Nowadays, various applications of computer graphics, such as 3D rendering, 3D modeling and 3D animation, have become common place. With the extensive use of computer graphics, the tradeoff between time and visual fidelity has become the primary concern of graphics community. In fact, rendering photo realistic imagery has never been easy; it is really a computationally expensive process. In 3D animated movie “Cars” [1], the average frame took 15 hours to render. However, producing real-time photo-realistic rendering started to seem possible with the utilization of stream processing model, SIMD (single instruction multiple data) and multi-core architecture [2]. The gap between realistic and interactive (real time) rendering becomes narrower thanks to new architectural design such as cell processors. 1.1 Ray Tracing Ray Tracing is a powerful yet simple 3D rendering technique which utilizes the physics of light. In real world, light is emitted from the light sources as photons. Ray tracing technique uses the same principle by modeling reflection and refraction of light by recursively following the path of light particle [3].

2 Stream Model
Traditionally, Von Neumann Architecture has been the basic architecture for CPU, but it has been observed that Von Neumann style architecture creates bottle neck between CPU and main memory. In order to alleviate this bottle neck, many strategies has been incorporated into CPU design such as fast memory, cache etc. However, the primary focus on solving memory bottle-neck has resulted in lack of devotion on computation speed [4]. The most prominent example is the computation power of GPU. Even with the requirement of very little memory, GPU can perform very fast computation by exploiting parallelism and locality of data.

2.1 Graphics Pipe Line Even though, ray tracing can generate highly photorealistic imagery, most GPU employs different technique called rasterization, in which 3D rendering is achieved by shaders and various buffers, such as z- buffer, texture memory etc.

Figure 2: Von Neumann Architecture Recently, stream processing and stream processor architecture have become popular. In fact, unlike traditional architecture, stream processors are designed to exploit the parallelism and locality in programs. Stream processors require tens to hundreds of arithmetic processors for parallelism and a deep hierarchy of registers to exploit locality. Streaming model also requires programs written for parallelism and locality. Figure 4: Graphics Pipeline Figure 4 shows how a general graphics pipe-line works [3]. Generally, the 3D scene is fed into the hardware as a sequence of triangles (which is the most basic geometric figure from which more complex figure such as circles, polygons, curves etc., can be generated by approximation) Each triangle consists of vertices each of which stored the coordinates and color information. Vertex processor generally transforms vertices from model (3D) coordinates to screen coordinates (2D) by matrix transformation. Then, rasterizer transforms each vertex into fragments, which, in fact, are pixels with color and depth information (stored in memory to be rendered on the screen). Fragment processor modifies color of each fragment with texture mapping. Each fragment is then compared to the value stored in Zbuffer (depth buffer), and displayed through frame buffer on screen. 2.2 GPU stream processing Figure 3: Stream Processor Stream programming model is based on kernels and streams. The kernel is the function which loads the data from input stream, computes and writes the data on the output streams. The most exciting feature of GPU is the programmable fragment processor, which uses SIMD parallelism to implement common operations, such as Add, Multiply, Dot Product, Cross Product and Texture fetches. However, fragment programs are not allowed for data dependent branching [3].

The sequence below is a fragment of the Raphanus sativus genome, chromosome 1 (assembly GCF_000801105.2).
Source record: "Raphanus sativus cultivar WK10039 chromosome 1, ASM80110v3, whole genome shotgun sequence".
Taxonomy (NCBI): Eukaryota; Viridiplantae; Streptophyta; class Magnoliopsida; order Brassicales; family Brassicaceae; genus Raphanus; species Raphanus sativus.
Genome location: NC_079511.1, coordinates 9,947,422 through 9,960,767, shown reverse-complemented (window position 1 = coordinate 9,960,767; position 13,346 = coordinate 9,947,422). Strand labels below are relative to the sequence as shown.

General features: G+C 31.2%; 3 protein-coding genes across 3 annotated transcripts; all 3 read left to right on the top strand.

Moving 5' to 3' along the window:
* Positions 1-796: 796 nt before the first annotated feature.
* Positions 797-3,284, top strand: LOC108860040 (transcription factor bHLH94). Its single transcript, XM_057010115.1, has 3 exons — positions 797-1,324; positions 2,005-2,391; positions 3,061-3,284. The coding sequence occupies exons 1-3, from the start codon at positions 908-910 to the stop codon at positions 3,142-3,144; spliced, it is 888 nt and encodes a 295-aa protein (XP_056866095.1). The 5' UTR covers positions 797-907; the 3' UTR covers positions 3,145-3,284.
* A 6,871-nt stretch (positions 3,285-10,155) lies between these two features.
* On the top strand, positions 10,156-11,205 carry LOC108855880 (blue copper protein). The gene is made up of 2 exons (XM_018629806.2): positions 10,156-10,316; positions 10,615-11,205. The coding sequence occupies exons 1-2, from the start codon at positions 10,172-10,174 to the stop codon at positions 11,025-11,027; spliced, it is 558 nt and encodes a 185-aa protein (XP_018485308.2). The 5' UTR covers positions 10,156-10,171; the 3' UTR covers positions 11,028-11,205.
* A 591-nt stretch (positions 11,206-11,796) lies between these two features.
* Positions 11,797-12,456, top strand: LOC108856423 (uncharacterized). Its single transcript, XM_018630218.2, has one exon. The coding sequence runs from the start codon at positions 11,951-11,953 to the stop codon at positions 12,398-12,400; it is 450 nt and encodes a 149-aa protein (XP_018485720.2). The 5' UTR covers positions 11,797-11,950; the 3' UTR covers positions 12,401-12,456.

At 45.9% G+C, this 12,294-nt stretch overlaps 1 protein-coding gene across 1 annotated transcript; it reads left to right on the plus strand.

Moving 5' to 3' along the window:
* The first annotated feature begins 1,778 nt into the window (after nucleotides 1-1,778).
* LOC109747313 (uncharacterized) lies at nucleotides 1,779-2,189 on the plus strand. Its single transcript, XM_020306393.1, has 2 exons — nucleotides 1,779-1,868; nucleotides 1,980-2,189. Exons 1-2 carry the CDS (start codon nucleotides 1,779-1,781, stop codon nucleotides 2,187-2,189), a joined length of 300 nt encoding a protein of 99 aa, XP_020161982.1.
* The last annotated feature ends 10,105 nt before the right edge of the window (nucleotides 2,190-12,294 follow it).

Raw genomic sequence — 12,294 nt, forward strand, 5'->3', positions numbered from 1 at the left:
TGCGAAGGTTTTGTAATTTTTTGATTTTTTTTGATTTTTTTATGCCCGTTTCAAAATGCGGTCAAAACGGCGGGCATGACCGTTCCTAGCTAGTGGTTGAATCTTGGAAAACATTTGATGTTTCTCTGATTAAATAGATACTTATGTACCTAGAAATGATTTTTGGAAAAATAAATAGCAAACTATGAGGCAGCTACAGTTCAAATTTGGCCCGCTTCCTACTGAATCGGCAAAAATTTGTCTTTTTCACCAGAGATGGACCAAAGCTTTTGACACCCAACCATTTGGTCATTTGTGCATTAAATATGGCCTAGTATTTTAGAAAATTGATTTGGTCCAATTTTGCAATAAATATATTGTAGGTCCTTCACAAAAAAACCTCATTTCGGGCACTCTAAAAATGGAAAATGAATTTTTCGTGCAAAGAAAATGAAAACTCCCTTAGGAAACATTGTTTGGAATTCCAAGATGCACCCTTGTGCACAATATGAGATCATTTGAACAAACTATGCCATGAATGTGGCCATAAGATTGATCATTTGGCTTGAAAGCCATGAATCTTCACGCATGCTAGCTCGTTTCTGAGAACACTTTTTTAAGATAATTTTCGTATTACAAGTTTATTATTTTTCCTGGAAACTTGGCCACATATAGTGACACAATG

image is displayed on screen.

Figure 6: Purcell's Streaming Ray Tracer

Figure 5: programmable fragment processor In fact, GPU's fragment processor can be viewed as a specialized stream processor. The stream elements, in this case, are the fragments. Parallelism is achieved through running each fragment program in parallel on each pixel. Also through dependent texture lookup, which is a memory fetch for texture information for each fragment, GPU can be exploited for locality. 2.3 Ray Tracing on GPU After explaining the general concepts of ray tracing and stream computation model, we will look into how ray tracing can be achieved on standard GPU. Since, ray tracing is an algorithm which can be computed per pixel, parallel ray tracing is readily achieved, by independently computation of each ray in parallel to produce the final image. This is one of the reasons why ray tracing was first implemented on clustered computers and massively parallel share memory supercomputers. In fact, interactive ray tracing is possible on those high end computers, which uses high computation power with wide memory bandwidth. However, in 2004, Purcell proposed a solution how ray tracing can be achieved on standard GPU, by utilizing stream processing model on fragment processor [3]. Actually, GPUs are designed for rasterization, not for ray tracing. Rasterization transforms all objects to be rendered into fragments and the fragments are displayed on the screen, depending on the depth information. However, according to Purcell [3], we can build a ray tracer on the fragment processor by exploiting its parallelism and locality for ray tracing. In his model, the input to fragments programs are pixels, each of which corresponds the pixel caused by each ray, and the fragment processor computes recursive ray tracing in parallel on that pixels, and then final